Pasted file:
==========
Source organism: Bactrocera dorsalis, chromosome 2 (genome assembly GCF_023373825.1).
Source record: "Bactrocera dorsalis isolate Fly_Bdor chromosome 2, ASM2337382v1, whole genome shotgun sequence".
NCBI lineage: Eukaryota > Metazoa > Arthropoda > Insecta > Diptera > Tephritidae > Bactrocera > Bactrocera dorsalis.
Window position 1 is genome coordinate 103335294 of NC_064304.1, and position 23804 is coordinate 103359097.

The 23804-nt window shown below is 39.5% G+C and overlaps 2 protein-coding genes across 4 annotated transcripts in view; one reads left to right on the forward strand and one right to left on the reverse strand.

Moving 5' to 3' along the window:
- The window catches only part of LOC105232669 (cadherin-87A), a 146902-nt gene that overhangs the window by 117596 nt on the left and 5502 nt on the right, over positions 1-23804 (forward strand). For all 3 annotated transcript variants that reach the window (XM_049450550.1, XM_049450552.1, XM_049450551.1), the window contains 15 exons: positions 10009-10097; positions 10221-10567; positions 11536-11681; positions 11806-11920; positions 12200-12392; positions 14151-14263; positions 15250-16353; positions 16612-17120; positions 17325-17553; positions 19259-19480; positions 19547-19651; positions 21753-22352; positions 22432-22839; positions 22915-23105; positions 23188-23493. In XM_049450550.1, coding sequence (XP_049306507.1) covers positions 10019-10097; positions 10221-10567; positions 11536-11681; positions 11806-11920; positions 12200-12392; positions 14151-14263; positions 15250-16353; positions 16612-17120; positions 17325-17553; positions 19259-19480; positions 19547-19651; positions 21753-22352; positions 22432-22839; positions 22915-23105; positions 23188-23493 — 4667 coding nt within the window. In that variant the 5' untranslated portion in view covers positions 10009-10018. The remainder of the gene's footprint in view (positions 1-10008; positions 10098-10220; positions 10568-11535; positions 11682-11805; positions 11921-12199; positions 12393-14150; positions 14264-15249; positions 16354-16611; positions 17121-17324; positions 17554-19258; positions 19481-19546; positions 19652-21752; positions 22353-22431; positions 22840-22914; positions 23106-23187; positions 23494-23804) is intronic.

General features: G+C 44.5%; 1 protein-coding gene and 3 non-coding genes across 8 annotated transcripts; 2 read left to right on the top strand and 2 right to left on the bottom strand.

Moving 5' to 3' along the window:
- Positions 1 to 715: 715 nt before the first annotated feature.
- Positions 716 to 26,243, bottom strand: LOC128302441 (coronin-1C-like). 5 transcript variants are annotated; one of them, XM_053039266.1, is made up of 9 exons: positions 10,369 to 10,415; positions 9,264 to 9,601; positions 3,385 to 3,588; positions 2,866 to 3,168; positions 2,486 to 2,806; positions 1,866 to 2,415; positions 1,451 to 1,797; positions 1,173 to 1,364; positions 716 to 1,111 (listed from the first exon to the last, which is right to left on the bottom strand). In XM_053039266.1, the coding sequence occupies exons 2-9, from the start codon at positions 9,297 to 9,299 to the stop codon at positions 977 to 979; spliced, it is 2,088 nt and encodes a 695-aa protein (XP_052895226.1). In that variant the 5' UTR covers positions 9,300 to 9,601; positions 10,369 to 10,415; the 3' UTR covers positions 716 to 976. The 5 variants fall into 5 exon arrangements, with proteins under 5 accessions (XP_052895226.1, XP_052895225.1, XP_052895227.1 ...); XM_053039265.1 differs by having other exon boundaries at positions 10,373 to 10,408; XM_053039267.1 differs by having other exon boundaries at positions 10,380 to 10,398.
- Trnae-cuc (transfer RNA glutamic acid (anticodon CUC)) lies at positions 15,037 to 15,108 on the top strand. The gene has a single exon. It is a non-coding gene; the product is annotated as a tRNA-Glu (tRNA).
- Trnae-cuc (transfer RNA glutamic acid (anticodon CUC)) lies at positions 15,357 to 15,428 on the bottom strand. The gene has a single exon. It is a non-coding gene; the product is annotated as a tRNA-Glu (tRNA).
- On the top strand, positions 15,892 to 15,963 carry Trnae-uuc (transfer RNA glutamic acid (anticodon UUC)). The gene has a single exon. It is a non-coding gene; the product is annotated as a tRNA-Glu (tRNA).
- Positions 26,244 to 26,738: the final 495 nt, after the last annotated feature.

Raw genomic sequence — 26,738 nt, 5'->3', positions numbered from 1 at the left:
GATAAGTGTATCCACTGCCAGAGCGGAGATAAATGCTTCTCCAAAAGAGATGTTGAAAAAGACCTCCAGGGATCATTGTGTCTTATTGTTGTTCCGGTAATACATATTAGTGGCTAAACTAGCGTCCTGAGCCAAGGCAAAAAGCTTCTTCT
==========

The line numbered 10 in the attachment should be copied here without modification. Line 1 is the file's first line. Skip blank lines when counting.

- Positions 1 to 715: 715 nt before the first annotated feature.